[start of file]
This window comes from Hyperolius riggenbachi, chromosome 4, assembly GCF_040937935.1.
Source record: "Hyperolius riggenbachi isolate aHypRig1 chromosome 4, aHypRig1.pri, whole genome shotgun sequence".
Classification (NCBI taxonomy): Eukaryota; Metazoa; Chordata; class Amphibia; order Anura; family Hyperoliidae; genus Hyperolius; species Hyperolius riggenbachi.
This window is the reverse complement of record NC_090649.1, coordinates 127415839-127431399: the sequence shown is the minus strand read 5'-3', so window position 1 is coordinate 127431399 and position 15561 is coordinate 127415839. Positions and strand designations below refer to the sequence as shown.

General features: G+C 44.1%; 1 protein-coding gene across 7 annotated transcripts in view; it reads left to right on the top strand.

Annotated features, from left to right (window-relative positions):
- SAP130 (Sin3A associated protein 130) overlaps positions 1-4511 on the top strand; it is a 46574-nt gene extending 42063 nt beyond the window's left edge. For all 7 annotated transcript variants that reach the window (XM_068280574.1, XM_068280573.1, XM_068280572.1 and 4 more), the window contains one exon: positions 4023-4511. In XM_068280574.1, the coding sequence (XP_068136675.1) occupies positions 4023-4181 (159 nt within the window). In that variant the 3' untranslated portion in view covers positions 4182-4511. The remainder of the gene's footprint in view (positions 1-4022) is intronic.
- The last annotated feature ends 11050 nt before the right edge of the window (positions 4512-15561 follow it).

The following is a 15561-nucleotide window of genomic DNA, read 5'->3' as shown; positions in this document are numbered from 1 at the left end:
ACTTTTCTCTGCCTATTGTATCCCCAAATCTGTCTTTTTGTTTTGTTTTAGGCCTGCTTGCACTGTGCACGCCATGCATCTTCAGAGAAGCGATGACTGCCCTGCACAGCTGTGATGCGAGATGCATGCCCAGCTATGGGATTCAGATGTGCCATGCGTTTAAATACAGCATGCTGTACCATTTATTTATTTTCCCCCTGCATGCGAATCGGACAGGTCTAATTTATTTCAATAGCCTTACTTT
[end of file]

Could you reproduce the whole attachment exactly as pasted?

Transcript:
This window comes from Hyperolius riggenbachi, chromosome 4, assembly GCF_040937935.1.
Source record: "Hyperolius riggenbachi isolate aHypRig1 chromosome 4, aHypRig1.pri, whole genome shotgun sequence".
Classification (NCBI taxonomy): Eukaryota; Metazoa; Chordata; class Amphibia; order Anura; family Hyperoliidae; genus Hyperolius; species Hyperolius riggenbachi.
This window is the reverse complement of record NC_090649.1, coordinates 127415839-127431399: the sequence shown is the minus strand read 5'-3', so window position 1 is coordinate 127431399 and position 15561 is coordinate 127415839. Positions and strand designations below refer to the sequence as shown.

General features: G+C 44.1%; 1 protein-coding gene across 7 annotated transcripts in view; it reads left to right on the top strand.

Annotated features, from left to right (window-relative positions):
- SAP130 (Sin3A associated protein 130) overlaps positions 1-4511 on the top strand; it is a 46574-nt gene extending 42063 nt beyond the window's left edge. For all 7 annotated transcript variants that reach the window (XM_068280574.1, XM_068280573.1, XM_068280572.1 and 4 more), the window contains one exon: positions 4023-4511. In XM_068280574.1, the coding sequence (XP_068136675.1) occupies positions 4023-4181 (159 nt within the window). In that variant the 3' untranslated portion in view covers positions 4182-4511. The remainder of the gene's footprint in view (positions 1-4022) is intronic.
- The last annotated feature ends 11050 nt before the right edge of the window (positions 4512-15561 follow it).

The following is a 15561-nucleotide window of genomic DNA, read 5'->3' as shown; positions in this document are numbered from 1 at the left end:
ACTTTTCTCTGCCTATTGTATCCCCAAATCTGTCTTTTTGTTTTGTTTTAGGCCTGCTTGCACTGTGCACGCCATGCATCTTCAGAGAAGCGATGACTGCCCTGCACAGCTGTGATGCGAGATGCATGCCCAGCTATGGGATTCAGATGTGCCATGCGTTTAAATACAGCATGCTGTACCATTTATTTATTTTCCCCCTGCATGCGAATCGGACAGGTCTAATTTATTTCAATAGCCTTACTTT